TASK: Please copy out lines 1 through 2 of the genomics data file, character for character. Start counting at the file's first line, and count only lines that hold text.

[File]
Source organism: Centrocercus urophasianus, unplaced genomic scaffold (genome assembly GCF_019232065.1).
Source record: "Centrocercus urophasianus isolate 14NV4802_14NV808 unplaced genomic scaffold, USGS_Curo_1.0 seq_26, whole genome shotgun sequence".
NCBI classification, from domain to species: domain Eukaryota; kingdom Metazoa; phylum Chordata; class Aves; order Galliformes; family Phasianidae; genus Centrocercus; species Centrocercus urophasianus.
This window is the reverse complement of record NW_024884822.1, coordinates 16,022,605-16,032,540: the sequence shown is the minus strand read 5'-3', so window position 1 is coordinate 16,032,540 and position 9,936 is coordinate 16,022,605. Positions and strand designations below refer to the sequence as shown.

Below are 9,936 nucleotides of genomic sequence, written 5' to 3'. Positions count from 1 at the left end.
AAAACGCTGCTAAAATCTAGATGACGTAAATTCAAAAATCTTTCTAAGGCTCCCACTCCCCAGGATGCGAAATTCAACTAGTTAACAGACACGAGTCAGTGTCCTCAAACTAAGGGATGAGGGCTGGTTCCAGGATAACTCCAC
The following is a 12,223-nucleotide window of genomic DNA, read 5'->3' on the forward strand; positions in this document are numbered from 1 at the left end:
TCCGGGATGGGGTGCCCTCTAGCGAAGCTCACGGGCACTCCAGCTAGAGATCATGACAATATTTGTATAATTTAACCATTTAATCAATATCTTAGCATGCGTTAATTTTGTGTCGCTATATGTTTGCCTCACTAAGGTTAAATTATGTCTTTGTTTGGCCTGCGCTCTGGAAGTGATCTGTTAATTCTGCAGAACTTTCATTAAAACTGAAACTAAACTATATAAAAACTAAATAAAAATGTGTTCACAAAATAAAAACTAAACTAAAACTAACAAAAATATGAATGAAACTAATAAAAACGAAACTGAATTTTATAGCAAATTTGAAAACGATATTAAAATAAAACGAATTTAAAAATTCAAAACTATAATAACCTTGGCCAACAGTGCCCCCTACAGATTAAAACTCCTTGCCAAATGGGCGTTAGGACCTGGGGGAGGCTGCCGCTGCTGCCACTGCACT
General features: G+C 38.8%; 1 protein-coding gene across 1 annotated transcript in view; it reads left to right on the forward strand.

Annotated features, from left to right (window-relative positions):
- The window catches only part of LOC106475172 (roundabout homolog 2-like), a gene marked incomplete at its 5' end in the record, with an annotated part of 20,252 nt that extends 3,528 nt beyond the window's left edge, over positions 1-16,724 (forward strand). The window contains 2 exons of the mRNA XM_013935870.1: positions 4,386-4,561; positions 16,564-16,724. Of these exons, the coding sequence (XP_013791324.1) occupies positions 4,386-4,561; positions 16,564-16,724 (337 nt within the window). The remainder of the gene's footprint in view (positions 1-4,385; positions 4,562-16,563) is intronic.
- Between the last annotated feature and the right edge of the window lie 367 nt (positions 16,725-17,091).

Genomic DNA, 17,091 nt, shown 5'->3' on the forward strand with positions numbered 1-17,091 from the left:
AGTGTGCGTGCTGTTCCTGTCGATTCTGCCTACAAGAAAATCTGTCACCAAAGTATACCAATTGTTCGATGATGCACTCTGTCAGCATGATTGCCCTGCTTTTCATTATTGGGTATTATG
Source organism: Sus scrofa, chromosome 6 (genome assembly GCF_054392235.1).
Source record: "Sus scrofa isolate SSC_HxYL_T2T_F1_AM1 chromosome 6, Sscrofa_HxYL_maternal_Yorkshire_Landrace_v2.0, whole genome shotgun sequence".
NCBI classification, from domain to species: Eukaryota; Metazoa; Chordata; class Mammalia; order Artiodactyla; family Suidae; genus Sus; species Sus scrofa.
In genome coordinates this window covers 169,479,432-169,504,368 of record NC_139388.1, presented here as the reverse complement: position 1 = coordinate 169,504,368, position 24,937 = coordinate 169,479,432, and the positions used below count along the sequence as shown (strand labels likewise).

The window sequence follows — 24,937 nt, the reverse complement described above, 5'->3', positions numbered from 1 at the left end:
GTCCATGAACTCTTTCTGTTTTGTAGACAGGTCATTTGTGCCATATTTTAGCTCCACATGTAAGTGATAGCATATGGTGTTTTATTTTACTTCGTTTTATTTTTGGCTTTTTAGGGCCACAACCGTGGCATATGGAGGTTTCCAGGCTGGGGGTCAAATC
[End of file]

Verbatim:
Source organism: Centrocercus urophasianus, unplaced genomic scaffold (genome assembly GCF_019232065.1).
Source record: "Centrocercus urophasianus isolate 14NV4802_14NV808 unplaced genomic scaffold, USGS_Curo_1.0 seq_26, whole genome shotgun sequence".